The Mayor of London, Boris Johnson this week joined Sir Christopher Lee in celebrating his upcoming BFI Fellowship, the highest honour the BFI can bestow. The Fellowship will be presented at the 2013 BFI London Film Festival Awards on Saturday 19 October, at Banqueting House, Whitehall, SW1. A BFI Fellowship is awarded to individuals in recognition of their outstanding contribution to film or television. Last year the Fellowship was presented to Helena Bonham Carter and Tim Burton. In 2011, it was awarded to David Cronenberg and Ralph Fiennes.
BFI Chief Executive Amanda Nevill says:
The BFI Fellowship is awarded to those at the pinnacle of their profession. It is a truly illustrious moment to be honouring Sir Christopher Lee for his enormous and unique contribution to film during a Festival that is committed to excellence.
Boris Johnson, the Mayor of London says:
Congratulations to Sir Christopher on being awarded this distinguished accolade for a film career that has been genuinely iconic. As the BFI London Film Festival gets underway, with a wonderful array of films from around the world, it’s a good time to celebrate great British film and film talent.
London is one of the top three production centres in the world and at the centre of a dynamic and creative sector that is hugely important for our economy, so I’m delighted to welcome all the visiting filmmakers, industry professionals, as well as cinephiles, to this exciting festival where they can make new contacts, do business and see great films.
Sir Christopher Lee has acknowledged the BFI fellowship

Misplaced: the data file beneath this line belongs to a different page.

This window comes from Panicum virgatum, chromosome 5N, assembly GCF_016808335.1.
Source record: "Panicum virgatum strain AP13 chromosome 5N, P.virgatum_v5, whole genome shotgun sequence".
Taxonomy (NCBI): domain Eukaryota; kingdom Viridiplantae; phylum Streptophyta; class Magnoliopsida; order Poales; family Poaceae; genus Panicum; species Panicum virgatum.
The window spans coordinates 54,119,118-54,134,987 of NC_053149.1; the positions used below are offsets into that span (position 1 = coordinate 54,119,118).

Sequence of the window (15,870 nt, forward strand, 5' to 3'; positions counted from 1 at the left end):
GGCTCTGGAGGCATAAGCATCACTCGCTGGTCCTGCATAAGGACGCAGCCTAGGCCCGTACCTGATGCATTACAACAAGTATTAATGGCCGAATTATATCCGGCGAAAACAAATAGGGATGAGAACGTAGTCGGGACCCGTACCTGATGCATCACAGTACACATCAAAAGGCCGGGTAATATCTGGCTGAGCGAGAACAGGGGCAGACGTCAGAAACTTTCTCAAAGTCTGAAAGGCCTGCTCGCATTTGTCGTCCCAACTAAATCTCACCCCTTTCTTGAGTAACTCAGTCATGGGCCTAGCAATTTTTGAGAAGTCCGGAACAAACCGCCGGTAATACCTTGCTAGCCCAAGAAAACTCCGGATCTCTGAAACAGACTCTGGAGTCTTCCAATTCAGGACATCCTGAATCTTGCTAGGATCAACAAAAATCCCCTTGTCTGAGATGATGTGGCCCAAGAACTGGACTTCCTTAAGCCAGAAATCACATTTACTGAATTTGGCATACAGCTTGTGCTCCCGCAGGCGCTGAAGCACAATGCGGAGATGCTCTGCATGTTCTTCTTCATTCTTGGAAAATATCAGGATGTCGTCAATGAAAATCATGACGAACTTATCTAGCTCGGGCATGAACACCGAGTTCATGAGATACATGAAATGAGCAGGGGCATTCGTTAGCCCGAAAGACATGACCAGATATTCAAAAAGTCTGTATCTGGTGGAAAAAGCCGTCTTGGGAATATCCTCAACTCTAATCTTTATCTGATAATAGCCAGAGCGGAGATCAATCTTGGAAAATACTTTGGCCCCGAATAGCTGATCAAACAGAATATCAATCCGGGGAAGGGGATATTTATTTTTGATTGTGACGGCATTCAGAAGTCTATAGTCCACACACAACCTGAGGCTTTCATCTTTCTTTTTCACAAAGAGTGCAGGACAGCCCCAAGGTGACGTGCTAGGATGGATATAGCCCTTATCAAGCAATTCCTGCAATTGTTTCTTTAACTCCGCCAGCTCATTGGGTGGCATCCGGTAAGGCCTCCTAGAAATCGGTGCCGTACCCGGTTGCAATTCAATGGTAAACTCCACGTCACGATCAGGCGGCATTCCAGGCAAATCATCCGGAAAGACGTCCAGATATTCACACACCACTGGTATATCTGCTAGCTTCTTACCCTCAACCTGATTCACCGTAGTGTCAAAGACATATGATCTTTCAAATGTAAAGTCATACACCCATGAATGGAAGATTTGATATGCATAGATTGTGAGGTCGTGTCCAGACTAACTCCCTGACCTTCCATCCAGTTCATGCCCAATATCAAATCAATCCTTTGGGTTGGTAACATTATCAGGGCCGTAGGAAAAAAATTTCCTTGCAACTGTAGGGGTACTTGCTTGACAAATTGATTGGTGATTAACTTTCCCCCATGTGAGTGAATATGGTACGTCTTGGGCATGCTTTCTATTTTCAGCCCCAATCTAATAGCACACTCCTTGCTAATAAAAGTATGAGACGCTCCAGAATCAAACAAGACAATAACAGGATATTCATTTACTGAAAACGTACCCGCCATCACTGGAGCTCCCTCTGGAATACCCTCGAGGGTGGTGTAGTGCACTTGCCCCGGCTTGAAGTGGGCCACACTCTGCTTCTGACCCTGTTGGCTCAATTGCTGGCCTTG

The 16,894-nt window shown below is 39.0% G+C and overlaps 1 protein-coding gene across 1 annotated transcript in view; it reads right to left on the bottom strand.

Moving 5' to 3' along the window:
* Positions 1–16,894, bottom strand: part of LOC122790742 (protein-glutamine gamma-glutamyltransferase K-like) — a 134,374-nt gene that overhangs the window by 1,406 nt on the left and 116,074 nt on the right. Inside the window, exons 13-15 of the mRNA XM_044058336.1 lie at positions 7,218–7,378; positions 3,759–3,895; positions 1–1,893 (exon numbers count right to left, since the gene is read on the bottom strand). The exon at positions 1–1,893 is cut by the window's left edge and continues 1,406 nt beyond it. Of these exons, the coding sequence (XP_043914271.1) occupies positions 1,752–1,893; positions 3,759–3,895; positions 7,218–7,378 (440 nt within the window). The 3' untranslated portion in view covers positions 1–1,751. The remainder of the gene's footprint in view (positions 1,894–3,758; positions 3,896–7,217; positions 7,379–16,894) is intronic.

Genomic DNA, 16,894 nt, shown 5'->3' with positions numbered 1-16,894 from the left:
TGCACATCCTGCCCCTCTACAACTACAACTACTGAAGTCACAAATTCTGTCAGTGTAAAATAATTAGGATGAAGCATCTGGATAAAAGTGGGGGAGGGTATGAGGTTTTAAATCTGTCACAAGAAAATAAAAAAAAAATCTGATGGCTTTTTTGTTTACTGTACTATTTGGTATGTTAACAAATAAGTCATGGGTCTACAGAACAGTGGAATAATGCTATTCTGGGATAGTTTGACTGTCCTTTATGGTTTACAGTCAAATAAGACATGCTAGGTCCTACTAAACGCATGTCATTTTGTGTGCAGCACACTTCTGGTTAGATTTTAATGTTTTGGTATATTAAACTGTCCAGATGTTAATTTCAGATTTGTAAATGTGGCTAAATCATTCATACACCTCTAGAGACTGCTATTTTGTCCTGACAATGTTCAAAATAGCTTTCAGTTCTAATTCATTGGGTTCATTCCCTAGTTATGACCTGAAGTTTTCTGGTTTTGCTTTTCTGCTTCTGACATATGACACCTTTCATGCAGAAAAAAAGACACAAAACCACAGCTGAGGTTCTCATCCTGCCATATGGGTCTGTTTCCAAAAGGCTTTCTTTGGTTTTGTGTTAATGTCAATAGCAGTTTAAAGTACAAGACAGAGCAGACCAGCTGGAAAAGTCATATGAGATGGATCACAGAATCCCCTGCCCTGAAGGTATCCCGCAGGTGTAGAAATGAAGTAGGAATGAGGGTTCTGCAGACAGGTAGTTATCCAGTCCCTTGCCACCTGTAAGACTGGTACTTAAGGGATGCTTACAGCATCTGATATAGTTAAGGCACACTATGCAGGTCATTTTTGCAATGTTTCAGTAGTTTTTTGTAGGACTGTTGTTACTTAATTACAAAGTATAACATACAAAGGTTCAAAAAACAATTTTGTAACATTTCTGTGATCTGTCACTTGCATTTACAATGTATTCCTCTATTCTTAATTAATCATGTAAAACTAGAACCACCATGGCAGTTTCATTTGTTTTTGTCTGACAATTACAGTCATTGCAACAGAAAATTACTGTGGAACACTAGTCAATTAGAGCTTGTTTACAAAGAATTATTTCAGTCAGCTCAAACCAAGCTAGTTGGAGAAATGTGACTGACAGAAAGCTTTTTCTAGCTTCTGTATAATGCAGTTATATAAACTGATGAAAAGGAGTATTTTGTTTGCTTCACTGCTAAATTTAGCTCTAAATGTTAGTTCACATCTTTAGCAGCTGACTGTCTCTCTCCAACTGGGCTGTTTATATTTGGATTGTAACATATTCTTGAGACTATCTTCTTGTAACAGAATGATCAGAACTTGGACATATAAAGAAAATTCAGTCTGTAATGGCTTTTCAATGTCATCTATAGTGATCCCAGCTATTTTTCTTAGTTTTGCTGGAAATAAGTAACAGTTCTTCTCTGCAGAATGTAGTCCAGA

It is a great privilege to be included amongst such a distinguished group of predecessors who have received this Award from the BFI.
Knighted in 2009 for his services to drama and charity, Sir Christopher Lee can boast more than 250 acting credits for film and television. Having made his feature debut in 1948 with Corridor of Mirrors, he first became a star in the mid-50s playing Frankenstein’s creature, then the title role of Dracula for Hammer Films. In a career spanning more than eight decades, he has starred as Mycroft Holmes in Billy Wilder’s The Private Life of Sherlock Holmes, as Lord Summerisle in cult classic The Wicker Man, as Scaramanga in The Man with the Golden Gun, and as Jinnah, the founder of Pakistan. Sir Christopher won a new worldwide audience when he starred as Saruman in the BAFTA and Oscar-winning Lord of the Rings trilogy and appeared as Count Dooku in the Star Wars prequels. He has also worked extensively with Tim Burton, including on Sleepy Hollow, Charlie and the Chocolate Factory and with distinctive voice roles in Alice in Wonderland and Corpse Bride.